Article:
From c we have to recurse again, because c points at e, which leads to recursion level 2. Here things get a bit more interesting, because e points to f and d, and d points back to c - that is, the c -> e -> d -> c part of the graph creates a loop.

But that's not a problem thanks to our accumulator, as can be seen in call 5 on level 3: Here, we investigate d, and would recurse to c, but this is prevented because c is already in the accumulator.

Each recursion returns a set of the results of further recursions (if any) plus the current vertex, and if you follow thw green arrows, you see how this adds up: calls 4 and 5 on level 3 return f and d, respectively, which are returned on level 2 together with e. These are then joined by c on level 1. Level 0 started two recursions, with call 1 resulting in b and call 2 resulting in f, d, e, c. Because level 0 returns these two sets plus the initial vertex a, we end up with a set of all vertices, b, f, d, e, c, a.

The recursive approach using for works well and doesn't use mutable state, but compared to dfsMutableRecursive, it is not as time efficient. For the given incomplex graph, this doesn't show, but for a slightly more complex graph like this one:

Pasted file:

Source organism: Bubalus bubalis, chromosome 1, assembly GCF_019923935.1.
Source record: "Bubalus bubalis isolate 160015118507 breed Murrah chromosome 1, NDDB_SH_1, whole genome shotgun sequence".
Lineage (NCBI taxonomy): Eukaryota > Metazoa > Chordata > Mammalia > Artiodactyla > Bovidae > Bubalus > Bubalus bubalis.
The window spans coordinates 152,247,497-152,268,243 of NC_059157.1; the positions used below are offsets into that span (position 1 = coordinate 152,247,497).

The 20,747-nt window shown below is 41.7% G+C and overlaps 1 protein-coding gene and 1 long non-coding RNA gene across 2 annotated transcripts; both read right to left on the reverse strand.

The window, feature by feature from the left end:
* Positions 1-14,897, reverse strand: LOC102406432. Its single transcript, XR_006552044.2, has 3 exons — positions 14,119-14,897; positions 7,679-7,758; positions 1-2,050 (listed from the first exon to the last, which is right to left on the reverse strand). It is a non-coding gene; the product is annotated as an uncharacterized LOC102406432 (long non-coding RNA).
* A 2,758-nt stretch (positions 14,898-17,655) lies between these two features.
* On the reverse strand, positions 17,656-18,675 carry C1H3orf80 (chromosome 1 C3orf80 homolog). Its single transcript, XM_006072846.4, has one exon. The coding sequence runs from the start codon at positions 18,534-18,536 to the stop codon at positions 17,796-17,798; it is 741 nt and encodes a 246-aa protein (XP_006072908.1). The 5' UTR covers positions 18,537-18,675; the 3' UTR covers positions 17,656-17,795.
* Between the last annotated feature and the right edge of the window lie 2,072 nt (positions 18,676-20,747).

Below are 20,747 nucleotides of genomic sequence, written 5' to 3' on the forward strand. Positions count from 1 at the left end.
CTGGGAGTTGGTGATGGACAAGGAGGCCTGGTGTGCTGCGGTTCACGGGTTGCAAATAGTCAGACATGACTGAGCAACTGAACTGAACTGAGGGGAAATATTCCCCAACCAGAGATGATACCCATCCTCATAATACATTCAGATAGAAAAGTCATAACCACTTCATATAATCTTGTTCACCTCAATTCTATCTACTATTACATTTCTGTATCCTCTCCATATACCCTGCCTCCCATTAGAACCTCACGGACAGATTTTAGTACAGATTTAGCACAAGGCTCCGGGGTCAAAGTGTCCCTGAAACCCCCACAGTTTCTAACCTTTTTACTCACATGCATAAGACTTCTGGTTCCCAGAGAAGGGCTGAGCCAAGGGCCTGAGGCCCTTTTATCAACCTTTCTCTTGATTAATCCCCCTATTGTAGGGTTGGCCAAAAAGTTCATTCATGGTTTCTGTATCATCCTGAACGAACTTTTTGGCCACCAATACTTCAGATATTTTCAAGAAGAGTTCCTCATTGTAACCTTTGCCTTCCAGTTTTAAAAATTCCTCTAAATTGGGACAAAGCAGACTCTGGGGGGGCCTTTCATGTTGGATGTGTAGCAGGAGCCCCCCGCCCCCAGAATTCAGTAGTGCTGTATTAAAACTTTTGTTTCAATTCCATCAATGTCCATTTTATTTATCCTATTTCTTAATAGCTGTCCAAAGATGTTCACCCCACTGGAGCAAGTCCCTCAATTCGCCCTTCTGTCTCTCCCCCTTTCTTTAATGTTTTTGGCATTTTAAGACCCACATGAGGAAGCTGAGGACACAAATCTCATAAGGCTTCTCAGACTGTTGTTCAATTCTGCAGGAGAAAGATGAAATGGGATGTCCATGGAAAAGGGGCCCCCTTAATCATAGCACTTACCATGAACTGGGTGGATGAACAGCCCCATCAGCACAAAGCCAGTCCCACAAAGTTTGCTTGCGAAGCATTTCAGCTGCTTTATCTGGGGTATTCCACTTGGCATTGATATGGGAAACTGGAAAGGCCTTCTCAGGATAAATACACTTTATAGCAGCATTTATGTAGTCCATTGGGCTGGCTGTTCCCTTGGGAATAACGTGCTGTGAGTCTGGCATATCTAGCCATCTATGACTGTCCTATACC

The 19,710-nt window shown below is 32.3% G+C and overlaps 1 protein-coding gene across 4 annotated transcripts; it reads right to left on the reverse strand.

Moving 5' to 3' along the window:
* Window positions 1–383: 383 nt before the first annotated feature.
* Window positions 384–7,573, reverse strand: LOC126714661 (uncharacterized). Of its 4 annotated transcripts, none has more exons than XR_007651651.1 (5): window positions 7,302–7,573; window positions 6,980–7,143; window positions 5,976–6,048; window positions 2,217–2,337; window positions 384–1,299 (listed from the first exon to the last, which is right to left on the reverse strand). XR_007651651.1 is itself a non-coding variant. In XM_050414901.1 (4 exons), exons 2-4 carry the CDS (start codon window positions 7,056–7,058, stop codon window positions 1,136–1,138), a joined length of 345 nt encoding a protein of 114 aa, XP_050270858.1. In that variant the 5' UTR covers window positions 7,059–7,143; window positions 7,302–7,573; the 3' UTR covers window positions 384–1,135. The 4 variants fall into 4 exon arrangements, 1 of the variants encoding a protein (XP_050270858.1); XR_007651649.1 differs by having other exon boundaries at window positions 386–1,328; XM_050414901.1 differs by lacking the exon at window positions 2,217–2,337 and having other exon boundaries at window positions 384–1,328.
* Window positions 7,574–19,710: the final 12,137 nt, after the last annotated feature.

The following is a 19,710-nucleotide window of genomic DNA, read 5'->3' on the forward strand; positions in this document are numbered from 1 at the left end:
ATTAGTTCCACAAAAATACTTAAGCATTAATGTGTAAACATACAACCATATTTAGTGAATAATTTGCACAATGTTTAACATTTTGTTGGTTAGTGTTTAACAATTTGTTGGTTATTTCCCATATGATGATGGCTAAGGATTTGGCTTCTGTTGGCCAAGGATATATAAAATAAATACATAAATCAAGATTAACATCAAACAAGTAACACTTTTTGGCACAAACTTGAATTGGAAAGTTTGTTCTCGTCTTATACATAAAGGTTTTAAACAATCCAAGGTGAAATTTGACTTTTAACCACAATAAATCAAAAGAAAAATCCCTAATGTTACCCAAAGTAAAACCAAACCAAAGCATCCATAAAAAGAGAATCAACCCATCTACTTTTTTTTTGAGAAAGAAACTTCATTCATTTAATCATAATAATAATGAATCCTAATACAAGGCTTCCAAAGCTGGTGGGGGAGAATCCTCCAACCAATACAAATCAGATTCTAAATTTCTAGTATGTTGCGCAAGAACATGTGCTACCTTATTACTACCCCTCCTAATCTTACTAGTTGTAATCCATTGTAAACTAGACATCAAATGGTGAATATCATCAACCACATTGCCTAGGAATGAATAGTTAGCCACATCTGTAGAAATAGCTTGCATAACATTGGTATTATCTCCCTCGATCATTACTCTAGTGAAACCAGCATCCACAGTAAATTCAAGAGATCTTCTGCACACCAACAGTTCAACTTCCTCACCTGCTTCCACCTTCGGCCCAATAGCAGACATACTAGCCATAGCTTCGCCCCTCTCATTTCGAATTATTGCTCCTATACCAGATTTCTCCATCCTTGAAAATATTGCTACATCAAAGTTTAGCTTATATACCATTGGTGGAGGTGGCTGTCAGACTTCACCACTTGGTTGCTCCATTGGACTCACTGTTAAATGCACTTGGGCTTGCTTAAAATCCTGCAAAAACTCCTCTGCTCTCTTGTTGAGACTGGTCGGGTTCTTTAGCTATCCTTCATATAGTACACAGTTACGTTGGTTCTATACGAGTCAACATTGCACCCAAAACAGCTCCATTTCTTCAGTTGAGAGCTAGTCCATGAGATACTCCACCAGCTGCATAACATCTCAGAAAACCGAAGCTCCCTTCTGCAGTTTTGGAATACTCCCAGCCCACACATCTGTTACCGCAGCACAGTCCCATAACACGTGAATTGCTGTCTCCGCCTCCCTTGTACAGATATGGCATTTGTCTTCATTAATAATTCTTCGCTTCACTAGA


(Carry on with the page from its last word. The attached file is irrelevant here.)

(click to enlarge)

it quickly shows: dfsMutableRecursive needs to recurse 6 times, while dfsFunctional needs to recurse 14 times.

But we can further improve our functional approach. A recursive solution exists that is as efficient as the one using mutable state, where we make use of foldLeft. As a bonus, we get rid of the flatten call that was necessary in dfsFunctional:

def dfsFunctionalFold(current: Vertex, acc: Set[Vertex]): Set[Vertex] = {
  current.edges.foldLeft(acc) {
    (results, next) =>
      if (results.contains(next)) results
      else dfsFunctionalFold(next, results + current)
  } + current

On the complex graph, this also needs to recurse only 6 times, and is - just as dfsMutableRecursive - stable in regards to the number of vertices: For any given 6-vertices graph, the number of recursions is 6, and grows to 13 for a 13-vertices graph, while dfsFunctional grows to 30 recursions.